Almost no one has emulated Berkshire Hathaway chairman Warren Buffett’s success, despite the masses of books out there that purportedly explain how to do so. This is one of the great paradoxes of investing. In fact, the paradox is deeper than it seems.
Economists at AQR Capital Management have found that Mr Buffett is not actually a great stock picker. They show that the sorts of shares he prefers – safer dividend paying stocks with a proven track record – tend to do as well as the actual ones he buys.
So how does he do it?
Buffett’s success lies in having the right strategy, rather than picking shares brilliantly within that strategy. Anybody who uses stock screens should therefore be able to copy him. So why don’t they? One reason is that Buffett has something most of us don’t – an insurance company. This has allowed him to borrow very cheaply: in effect, he collects insurance premiums today but pays out claims later. This is a kind of loan.
There is also something else he has which most of us don’t – discipline. He has stuck to his principles of investing in safe quality stock even in bad times, such as during the tech bubble of the late 1990s when those shares fell out of fashion. This meant that he made big returns when those stocks returned to favour.
The need for self-discipline
Many investors lack this self-control. They get disheartened by losses and therefore sell when stocks are unusually cheap. Or they start by investing in proven value shares but get tempted by speculative plays. Or they get carried away by herd thinking and so buy near the top of bubbles. Buffett has said discipline and the “right temperament” are more important than IQ when it comes to investing.
Sticking to your principles is only a good thing if your principles are correct. And here lies another of Buffett’s advantages over the average investor. As his colleague Charlie Munger has said, “we know the edge of our competency better than most.” This pair stick to what they know, and avoid what they don’t.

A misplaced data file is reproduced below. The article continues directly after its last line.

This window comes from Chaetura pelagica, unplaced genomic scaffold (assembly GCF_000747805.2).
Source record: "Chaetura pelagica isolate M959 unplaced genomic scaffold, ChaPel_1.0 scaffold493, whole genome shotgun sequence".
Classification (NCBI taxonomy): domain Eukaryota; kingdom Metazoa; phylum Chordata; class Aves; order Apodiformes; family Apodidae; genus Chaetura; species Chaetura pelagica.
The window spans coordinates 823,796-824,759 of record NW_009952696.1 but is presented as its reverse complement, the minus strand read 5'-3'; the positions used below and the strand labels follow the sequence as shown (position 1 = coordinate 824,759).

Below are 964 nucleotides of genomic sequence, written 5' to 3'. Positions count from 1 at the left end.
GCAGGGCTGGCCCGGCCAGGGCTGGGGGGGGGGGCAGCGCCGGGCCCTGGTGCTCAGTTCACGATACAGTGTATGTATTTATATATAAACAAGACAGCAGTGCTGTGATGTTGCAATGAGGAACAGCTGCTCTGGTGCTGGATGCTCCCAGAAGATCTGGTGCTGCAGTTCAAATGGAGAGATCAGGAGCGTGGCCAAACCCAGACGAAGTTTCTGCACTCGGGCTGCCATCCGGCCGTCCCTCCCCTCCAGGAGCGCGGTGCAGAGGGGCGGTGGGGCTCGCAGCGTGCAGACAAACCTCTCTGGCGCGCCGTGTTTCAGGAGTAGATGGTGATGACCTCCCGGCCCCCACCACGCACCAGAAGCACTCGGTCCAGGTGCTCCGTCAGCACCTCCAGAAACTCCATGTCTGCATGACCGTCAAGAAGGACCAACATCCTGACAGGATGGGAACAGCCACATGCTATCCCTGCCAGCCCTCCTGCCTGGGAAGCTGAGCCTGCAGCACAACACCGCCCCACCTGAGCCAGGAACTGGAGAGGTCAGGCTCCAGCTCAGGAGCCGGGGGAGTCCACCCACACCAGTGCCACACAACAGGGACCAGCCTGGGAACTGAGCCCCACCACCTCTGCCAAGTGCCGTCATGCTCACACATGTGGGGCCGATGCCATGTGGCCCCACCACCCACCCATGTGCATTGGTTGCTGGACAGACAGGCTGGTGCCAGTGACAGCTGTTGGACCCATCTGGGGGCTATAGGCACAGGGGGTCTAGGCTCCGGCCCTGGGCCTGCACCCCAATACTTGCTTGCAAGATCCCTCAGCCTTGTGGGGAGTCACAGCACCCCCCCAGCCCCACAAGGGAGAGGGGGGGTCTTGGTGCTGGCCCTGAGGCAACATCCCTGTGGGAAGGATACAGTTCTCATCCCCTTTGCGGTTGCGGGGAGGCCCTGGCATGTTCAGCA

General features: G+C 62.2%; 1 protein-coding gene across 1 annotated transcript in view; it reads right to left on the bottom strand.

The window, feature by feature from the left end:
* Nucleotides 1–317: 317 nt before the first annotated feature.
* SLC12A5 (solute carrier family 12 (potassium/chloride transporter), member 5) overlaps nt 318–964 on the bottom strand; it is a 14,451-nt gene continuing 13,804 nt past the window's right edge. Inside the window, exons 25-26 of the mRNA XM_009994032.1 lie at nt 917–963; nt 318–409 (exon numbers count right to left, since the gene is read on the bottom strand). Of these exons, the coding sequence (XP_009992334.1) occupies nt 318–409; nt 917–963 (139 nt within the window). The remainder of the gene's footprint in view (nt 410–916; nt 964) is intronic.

Access to the right knowledge
Which poses a question: what do we know about equity investing? Here are three things. First, there are very few types of stock that do beat the market on average over the longer run. These are: momentum; defensives; value; and quality. They are defined by objective factors such as past growth and pay-out ratios.
Of course, financial researchers claim to uncover other categories of share. But many of these findings are only temporary or actually spurious. As Campbell Harvey, a professor of international business at the US’s Duke University, has said, most such findings are “likely false”.
Secondly, speculative stocks – such as those on low or no dividends – under-perform on average. This could be because investors pay too much for lottery stocks – those with a (slim) chance of fast and substantial returns. Or it could be because they overestimate their ability to spot future growth, and think corporate growth is more predictable than it really is.
Sound and fury signify nothing
And thirdly, most of what you see in the stock market is noise, not signal. Day-to-day price moves tell us nothing. Pundit opinions have virtually no predictive power.
There’s a simple implication. If you must pick stocks – and there is nothing much wrong with just holding tracker funds instead – then stick to a few well established themes, such as defensive value stocks. Success in investing is mostly about having the discipline to do nothing for long periods of time.